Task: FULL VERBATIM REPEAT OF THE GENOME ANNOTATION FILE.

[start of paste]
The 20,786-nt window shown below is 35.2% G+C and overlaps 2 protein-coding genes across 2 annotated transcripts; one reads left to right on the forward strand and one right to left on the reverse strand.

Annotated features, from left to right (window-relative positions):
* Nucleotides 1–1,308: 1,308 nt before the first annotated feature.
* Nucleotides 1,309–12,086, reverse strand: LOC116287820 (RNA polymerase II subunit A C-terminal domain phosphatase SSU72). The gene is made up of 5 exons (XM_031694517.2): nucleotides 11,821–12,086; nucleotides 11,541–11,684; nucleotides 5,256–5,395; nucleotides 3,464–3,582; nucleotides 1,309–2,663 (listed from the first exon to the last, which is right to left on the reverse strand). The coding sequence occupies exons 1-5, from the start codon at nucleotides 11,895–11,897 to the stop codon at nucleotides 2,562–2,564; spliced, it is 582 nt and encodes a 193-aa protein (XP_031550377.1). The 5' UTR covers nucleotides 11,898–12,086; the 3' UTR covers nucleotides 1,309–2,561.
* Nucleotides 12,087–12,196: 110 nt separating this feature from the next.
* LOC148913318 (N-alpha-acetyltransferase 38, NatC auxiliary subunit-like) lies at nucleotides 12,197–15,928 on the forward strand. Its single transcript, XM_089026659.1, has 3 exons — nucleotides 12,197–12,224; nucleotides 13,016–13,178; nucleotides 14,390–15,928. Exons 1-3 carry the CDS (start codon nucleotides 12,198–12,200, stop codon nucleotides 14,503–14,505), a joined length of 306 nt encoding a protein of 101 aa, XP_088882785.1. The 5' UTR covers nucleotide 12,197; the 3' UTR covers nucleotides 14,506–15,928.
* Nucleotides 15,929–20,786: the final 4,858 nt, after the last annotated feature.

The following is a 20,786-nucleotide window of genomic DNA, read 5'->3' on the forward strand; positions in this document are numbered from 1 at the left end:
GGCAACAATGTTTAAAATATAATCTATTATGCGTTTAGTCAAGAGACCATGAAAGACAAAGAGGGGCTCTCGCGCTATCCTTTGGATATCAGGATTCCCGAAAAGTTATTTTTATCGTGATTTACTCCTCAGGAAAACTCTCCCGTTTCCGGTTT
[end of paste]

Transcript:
The 20,786-nt window shown below is 35.2% G+C and overlaps 2 protein-coding genes across 2 annotated transcripts; one reads left to right on the forward strand and one right to left on the reverse strand.

Annotated features, from left to right (window-relative positions):
* Nucleotides 1–1,308: 1,308 nt before the first annotated feature.
* Nucleotides 1,309–12,086, reverse strand: LOC116287820 (RNA polymerase II subunit A C-terminal domain phosphatase SSU72). The gene is made up of 5 exons (XM_031694517.2): nucleotides 11,821–12,086; nucleotides 11,541–11,684; nucleotides 5,256–5,395; nucleotides 3,464–3,582; nucleotides 1,309–2,663 (listed from the first exon to the last, which is right to left on the reverse strand). The coding sequence occupies exons 1-5, from the start codon at nucleotides 11,895–11,897 to the stop codon at nucleotides 2,562–2,564; spliced, it is 582 nt and encodes a 193-aa protein (XP_031550377.1). The 5' UTR covers nucleotides 11,898–12,086; the 3' UTR covers nucleotides 1,309–2,561.
* Nucleotides 12,087–12,196: 110 nt separating this feature from the next.
* LOC148913318 (N-alpha-acetyltransferase 38, NatC auxiliary subunit-like) lies at nucleotides 12,197–15,928 on the forward strand. Its single transcript, XM_089026659.1, has 3 exons — nucleotides 12,197–12,224; nucleotides 13,016–13,178; nucleotides 14,390–15,928. Exons 1-3 carry the CDS (start codon nucleotides 12,198–12,200, stop codon nucleotides 14,503–14,505), a joined length of 306 nt encoding a protein of 101 aa, XP_088882785.1. The 5' UTR covers nucleotide 12,197; the 3' UTR covers nucleotides 14,506–15,928.
* Nucleotides 15,929–20,786: the final 4,858 nt, after the last annotated feature.

The following is a 20,786-nucleotide window of genomic DNA, read 5'->3' on the forward strand; positions in this document are numbered from 1 at the left end:
GGCAACAATGTTTAAAATATAATCTATTATGCGTTTAGTCAAGAGACCATGAAAGACAAAGAGGGGCTCTCGCGCTATCCTTTGGATATCAGGATTCCCGAAAAGTTATTTTTATCGTGATTTACTCCTCAGGAAAACTCTCCCGTTTCCGGTTT